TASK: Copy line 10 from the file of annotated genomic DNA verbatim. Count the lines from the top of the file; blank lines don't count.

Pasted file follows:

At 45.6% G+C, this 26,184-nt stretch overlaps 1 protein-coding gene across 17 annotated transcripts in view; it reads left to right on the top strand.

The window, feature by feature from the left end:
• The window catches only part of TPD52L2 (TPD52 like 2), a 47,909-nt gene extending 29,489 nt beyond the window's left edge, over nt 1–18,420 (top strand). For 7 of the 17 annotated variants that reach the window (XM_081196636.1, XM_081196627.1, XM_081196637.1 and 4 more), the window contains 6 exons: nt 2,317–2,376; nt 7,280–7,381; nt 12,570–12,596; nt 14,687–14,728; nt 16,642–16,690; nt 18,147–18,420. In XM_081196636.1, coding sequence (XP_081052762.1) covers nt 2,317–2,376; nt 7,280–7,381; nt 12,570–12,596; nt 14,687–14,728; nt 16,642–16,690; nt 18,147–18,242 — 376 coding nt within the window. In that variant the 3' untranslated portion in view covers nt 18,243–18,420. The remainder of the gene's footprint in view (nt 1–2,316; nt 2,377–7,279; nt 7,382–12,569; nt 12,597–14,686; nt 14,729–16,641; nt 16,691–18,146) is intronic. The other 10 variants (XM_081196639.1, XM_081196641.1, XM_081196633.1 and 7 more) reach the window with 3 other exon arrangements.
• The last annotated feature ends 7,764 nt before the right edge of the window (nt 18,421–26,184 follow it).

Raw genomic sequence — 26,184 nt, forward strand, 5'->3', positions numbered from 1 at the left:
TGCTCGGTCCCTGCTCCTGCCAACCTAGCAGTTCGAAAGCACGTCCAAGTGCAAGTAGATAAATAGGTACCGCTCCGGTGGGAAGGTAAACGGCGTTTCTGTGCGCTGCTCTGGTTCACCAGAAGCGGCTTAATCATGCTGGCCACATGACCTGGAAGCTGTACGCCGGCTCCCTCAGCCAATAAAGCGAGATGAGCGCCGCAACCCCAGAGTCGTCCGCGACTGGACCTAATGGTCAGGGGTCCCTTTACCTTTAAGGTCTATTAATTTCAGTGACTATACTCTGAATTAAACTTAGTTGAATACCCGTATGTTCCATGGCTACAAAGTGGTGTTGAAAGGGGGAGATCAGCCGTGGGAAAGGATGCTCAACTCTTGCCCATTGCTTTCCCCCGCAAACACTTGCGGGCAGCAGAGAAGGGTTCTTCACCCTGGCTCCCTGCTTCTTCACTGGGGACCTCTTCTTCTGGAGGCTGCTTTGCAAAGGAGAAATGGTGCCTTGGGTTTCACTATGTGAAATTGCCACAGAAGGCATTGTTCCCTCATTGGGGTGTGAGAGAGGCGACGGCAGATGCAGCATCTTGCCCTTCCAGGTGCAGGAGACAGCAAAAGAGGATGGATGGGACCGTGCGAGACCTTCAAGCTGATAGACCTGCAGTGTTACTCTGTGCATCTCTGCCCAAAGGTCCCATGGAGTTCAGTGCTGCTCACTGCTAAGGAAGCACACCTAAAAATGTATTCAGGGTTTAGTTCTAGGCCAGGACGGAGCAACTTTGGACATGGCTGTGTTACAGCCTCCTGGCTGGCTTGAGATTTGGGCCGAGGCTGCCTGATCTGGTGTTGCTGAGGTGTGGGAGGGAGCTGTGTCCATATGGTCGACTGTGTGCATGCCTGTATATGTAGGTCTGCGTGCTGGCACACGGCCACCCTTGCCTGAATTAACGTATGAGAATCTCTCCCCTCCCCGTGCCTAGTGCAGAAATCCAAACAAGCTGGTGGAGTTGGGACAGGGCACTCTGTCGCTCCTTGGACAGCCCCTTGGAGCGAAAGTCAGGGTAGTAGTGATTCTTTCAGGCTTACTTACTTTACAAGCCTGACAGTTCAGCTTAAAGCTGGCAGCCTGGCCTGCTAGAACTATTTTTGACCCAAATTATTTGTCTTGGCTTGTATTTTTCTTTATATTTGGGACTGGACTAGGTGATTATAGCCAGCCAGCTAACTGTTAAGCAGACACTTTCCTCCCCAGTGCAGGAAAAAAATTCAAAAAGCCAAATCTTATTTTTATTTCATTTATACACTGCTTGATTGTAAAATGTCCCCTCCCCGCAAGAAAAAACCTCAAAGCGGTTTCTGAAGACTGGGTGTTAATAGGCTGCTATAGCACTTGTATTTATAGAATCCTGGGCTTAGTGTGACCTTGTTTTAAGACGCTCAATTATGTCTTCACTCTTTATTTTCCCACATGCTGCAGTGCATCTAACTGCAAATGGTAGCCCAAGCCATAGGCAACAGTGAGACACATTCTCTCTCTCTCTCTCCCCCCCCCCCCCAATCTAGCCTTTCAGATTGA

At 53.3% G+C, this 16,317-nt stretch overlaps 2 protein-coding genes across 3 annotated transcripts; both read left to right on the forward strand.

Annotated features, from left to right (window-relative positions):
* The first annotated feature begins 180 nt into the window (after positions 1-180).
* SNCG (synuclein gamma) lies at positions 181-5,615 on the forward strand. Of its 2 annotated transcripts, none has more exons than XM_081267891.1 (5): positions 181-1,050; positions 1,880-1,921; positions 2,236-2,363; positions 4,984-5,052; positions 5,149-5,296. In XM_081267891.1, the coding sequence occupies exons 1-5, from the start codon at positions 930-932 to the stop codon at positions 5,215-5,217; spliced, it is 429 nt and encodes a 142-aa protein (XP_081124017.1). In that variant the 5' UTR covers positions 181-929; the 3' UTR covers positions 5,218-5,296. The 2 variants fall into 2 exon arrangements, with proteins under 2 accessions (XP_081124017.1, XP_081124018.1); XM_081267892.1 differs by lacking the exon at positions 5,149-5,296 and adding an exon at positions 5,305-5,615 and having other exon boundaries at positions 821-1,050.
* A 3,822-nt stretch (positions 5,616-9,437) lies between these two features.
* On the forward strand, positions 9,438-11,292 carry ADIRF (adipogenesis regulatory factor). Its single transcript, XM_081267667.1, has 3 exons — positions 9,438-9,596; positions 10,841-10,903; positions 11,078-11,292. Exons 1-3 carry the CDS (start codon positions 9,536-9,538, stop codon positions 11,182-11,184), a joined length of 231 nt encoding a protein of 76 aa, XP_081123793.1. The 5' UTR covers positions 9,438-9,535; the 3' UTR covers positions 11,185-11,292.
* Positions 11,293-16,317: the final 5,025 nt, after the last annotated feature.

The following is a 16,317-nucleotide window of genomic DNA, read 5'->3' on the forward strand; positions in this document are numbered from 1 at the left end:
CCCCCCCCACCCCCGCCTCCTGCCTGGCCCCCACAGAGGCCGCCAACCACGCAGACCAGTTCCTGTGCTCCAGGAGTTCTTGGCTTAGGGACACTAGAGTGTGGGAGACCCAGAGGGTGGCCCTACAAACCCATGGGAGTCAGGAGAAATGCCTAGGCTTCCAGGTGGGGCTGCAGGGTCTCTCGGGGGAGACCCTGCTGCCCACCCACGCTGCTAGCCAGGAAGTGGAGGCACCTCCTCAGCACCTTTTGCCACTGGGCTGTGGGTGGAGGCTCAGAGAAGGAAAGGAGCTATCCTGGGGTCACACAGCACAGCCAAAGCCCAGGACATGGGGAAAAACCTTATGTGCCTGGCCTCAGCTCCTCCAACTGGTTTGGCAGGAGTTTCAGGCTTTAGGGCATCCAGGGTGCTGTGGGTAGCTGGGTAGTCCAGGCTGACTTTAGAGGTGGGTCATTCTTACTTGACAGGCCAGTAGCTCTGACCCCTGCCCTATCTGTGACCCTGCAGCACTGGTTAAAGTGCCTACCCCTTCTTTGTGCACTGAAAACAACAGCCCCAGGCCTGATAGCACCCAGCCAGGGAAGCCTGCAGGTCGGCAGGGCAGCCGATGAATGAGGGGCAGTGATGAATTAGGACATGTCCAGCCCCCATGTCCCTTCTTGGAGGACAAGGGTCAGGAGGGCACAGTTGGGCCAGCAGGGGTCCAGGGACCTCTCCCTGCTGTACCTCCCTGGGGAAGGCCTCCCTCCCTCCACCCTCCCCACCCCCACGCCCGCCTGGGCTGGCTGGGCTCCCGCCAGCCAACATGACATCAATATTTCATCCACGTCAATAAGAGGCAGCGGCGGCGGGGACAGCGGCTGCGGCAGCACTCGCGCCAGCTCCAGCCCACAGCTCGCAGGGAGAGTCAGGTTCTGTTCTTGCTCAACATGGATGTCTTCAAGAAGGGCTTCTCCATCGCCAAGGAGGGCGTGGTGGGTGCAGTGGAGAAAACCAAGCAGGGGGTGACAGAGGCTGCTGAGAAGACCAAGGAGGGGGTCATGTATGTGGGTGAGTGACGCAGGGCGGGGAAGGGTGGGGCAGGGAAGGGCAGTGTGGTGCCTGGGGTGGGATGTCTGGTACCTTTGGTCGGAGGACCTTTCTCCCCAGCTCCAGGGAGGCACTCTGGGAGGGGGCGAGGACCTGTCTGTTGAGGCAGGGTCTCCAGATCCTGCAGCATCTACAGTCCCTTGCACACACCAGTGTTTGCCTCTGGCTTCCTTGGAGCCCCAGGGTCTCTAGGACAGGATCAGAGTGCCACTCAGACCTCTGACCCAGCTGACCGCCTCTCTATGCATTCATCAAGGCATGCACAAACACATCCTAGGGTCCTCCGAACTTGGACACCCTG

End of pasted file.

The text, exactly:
* SNCG (synuclein gamma) lies at positions 181-5,615 on the forward strand. Of its 2 annotated transcripts, none has more exons than XM_081267891.1 (5): positions 181-1,050; positions 1,880-1,921; positions 2,236-2,363; positions 4,984-5,052; positions 5,149-5,296. In XM_081267891.1, the coding sequence occupies exons 1-5, from the start codon at positions 930-932 to the stop codon at positions 5,215-5,217; spliced, it is 429 nt and encodes a 142-aa protein (XP_081124017.1). In that variant the 5' UTR covers positions 181-929; the 3' UTR covers positions 5,218-5,296. The 2 variants fall into 2 exon arrangements, with proteins under 2 accessions (XP_081124017.1, XP_081124018.1); XM_081267892.1 differs by lacking the exon at positions 5,149-5,296 and adding an exon at positions 5,305-5,615 and having other exon boundaries at positions 821-1,050.